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Belief in the Age of Coronavirus: Dread, Science and Mystery — liftthescreen

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We live in mystery. Nothing has brought this home so forcefully to me as the times we are experiencing now. Below is a blog post from my friend Philip Hefner, whom I met at conferences of IRAS, The Institute on Religion in an Age of Science. His post articulates for me the beauty and terror of being alive. He is one of my favorite theologians. Phil’s blog can be found at liftthescreen. Check out what he has written and pay him a visit! KJH

Belief in the Age of Coronavirus: Dread, Science and Mystery

There’s the existential angst that comes with self-quarantine and the awareness of why it’s necessary—we call it “plague dread.”  And then there are the various levels of explanation, the micro-meanings, you might say. And then there’s the mystery—the big meaning, macro-meaning.

Each of us will fill in the dread with the facts of our own life. I am approaching age ninety, with at least three of what the media call “underlying conditions”—more than enough empirical ground for me to dread the Coronavirus.

Almost hourly, we hear precise scientific descriptions of the virus. These descriptions are crucial, because they enable competent people—physicians, nurses, and researchers—to treat the disease and even prevent its spread.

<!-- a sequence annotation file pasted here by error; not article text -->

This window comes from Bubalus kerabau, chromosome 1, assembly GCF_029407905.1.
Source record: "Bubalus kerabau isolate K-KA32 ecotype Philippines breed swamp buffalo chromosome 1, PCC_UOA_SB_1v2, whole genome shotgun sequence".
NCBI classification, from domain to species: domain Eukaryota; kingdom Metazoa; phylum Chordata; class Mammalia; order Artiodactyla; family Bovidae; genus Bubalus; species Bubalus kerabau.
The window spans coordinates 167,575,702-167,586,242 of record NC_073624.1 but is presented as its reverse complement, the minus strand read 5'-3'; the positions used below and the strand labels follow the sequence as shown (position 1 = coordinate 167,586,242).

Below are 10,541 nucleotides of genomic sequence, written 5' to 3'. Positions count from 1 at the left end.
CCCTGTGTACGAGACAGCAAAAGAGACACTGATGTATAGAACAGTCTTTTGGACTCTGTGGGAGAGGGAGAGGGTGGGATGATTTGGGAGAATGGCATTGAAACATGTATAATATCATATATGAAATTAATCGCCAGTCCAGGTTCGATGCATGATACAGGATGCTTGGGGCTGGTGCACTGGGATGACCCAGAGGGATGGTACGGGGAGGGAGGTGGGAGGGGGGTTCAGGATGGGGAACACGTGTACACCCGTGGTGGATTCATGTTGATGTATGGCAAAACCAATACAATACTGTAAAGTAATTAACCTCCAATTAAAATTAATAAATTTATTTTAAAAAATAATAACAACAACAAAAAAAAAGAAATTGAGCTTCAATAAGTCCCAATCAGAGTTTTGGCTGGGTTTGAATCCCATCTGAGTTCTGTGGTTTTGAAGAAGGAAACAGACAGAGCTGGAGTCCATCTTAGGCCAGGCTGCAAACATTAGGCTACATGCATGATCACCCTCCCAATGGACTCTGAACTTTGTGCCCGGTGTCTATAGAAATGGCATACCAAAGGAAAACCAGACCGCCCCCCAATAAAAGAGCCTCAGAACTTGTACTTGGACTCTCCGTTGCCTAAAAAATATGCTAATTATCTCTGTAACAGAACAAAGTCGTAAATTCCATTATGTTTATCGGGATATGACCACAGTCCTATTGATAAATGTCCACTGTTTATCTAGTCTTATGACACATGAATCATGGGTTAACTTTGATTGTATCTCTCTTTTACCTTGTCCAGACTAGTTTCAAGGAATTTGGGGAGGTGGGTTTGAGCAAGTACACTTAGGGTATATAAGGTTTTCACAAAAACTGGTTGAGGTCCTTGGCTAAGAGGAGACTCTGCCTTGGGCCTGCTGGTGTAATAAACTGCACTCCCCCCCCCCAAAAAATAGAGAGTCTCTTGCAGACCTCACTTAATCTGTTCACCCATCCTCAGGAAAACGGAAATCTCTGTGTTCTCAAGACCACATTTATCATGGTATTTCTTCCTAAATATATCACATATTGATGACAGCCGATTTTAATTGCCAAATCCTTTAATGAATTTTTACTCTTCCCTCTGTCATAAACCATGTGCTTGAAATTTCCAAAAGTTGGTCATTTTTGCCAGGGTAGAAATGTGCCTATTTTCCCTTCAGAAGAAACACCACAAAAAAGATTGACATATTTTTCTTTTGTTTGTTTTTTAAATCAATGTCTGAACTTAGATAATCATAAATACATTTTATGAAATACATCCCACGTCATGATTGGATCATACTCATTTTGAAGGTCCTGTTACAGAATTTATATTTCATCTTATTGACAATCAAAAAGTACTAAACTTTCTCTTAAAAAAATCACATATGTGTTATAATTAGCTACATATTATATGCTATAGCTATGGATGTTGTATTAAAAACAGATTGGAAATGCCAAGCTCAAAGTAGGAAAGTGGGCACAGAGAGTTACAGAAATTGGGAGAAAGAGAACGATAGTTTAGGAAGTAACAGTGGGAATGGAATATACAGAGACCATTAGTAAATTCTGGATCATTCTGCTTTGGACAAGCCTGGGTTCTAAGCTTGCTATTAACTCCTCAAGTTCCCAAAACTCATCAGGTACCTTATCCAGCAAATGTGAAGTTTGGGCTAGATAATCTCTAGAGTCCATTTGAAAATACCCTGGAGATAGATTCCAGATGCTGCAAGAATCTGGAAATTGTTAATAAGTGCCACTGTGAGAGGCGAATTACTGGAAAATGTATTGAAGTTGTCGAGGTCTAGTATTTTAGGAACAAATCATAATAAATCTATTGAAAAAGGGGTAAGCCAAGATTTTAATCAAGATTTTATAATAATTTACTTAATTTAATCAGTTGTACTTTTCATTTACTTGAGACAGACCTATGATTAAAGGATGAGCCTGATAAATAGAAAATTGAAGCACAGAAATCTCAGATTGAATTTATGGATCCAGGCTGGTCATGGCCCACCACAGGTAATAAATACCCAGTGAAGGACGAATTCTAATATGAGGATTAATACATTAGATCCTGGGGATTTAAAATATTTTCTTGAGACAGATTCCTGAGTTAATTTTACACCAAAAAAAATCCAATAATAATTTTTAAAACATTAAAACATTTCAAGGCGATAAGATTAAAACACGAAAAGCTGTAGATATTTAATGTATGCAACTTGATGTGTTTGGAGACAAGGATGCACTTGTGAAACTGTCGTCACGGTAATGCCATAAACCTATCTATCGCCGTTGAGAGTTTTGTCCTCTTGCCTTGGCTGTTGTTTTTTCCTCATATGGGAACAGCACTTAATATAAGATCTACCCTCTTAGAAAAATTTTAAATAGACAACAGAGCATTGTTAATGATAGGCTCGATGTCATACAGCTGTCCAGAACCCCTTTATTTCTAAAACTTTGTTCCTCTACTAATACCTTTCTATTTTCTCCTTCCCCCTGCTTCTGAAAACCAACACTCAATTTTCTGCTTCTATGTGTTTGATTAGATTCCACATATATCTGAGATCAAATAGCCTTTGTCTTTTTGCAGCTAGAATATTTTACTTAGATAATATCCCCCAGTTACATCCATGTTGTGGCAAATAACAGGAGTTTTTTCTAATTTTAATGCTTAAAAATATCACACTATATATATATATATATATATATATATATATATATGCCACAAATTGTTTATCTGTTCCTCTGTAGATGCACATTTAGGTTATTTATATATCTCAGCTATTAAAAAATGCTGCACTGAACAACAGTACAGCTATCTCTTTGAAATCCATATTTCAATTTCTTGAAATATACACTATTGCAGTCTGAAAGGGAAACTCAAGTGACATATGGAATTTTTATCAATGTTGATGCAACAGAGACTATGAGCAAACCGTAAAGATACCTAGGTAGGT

The scientific theory of evolution helps me understand our situation. The Coronavirus is an example of an evolutionary process wrapped within larger evolutionary processes. The behavior of the virus follows Darwinian expectations. All of the processes that take place within our bodies—from the nano and molecular levels to the cells—follow the same evoIutionary pattern. 

These evolutionary processes within us are fundamentally ambiguous in that they bring us life and they also bring us death. Leonard Hummel and Gayle Woloschak describe this ambiguity in their fine 2017 book, Chance Necessity, Love: An Evolutionary Theology of Cancer (Cascade Books). 

This presents us with a dilemma—we are grateful for the life-giving work of our internal body processes, and we dread the deadly work of those processes. Like cancer, the presence of Coronavirus is fully “natural.” Nature within us is “naturally” ambiguous. Further, these micro-evolutionary processes take place within a much larger story of evolution with several chapters: the evolution of life, which began millions of years ago, within the larger 4 billion year-long story of planet Earth’s evolution, within the still larger story of cosmic evolution, 12 billion years in the telling.